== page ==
"I believe that there's a feeling that people should be made to feel uncomfortable, that they should lean into the discomfort. But I think that forgets that most people don't want to walk into situations where they know they will be made to feel uncomfortable. I think if the goal is to try to help people, you have to have a kinder tone. You have to be more welcoming."
 
A big part of the town's racial reckoning has centered on the Williamstown Police Department, where accusations of bias and misconduct have been front and center since the August 2012 unveiling of a federal lawsuit against the town. The lawsuit has been dropped, but the allegations of objectionable behavior against members of the WPD continue to be a cause for concern and fear for many residents.
 
Boskovich acknowledges that there are issues in the local police department but is concerned about the approach town officials are taking to addressing those issues.
 
He does not believe that the department, by and large, does a bad job.
 
"I was a civil rights trial lawyer for more than 20 years," Boskovich said. "My job was essentially suing cops. Lawyers have to see the whole picture. I know good policing when I see it, and I know bad policing when I see it. I know good police administration, and I know bad police administration.
 
"The thing that struck me when I was in the field was that the contacts between [Williamstown] officers and citizens was exemplary. I didn't see any evidence of racial profiling. Profiling shows up in car stops and what happens after car stops. It doesn't happen here."
 
Boskovich said there is a lot of distrust in the community toward its police. He has seen that distrust before, professionally, and he knows how to deal with it.
 
"What people forget is: If you really want this good relationship between police and citizens, the police officers have to trust the town residents," he said. "No one is focusing on that. If you were a rank and file police officer in Williamstown, how would you feel if all you heard is, 'Our police officers are racist, they're rogues and on and on and on?'
 
"You never heard a good word about police from our Select Board or town manager. It never happened. The police officers felt under siege."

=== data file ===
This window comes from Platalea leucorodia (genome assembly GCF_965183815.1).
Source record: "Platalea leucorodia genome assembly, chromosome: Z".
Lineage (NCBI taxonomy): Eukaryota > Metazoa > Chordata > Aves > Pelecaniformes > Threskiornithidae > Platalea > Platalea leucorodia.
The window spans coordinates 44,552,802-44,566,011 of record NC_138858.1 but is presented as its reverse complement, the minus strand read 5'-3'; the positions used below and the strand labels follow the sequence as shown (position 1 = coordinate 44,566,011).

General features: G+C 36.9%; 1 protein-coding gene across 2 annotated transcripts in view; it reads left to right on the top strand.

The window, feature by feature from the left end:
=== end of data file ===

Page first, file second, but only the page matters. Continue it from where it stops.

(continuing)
Tags: election 2021,   town elections,   


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Williamstown Volunteer of the Year Speaks for the Voiceless

By Stephen DravisiBerkshires Staff

Andi Bryant was presented the annual Community Service Award. 
WILLIAMSTOWN, Mass. — Inclusion was a big topic at Thursday's annual town meeting — and not just because of arguments about the inclusivity of the Progress Pride flag.
 
The winner of this year's Scarborough-Salomon-Flynt Community Service Award had some thoughts about how exclusive the town has been and is.
 
"I want to talk about the financially downtrodden, the poor folk, the deprived, the indigent, the impoverished, the lower class," Andi Bryant said at the outset of the meeting. "I owe it to my mother to say something — a woman who taught me it was possible to make a meal out of almost nothing.
 
"I owe it to my dad to say something, a man who loved this town more than anyone I ever knew. A man who knew everyone, but almost no one knew what it was like for him. As he himself said, 'He didn't have a pot to piss in or a window to throw it out of.' "
 
Bryant was recognized by the Scarborough-Salomon-Flynt Committee as the organizer and manager of Remedy Hall, a new non-profit dedicated to providing daily necessities — everything from wheelchairs to plates to toothpaste — for those in need.
 
She started the non-profit in space at First Congregational Church where people can come and receive items, no questions asked, and learn about other services that are available in the community.
 
She told the town meeting members that people in difficult financial situations do, in fact, exist in Williamstown, despite the perceptions of many in and out of the town.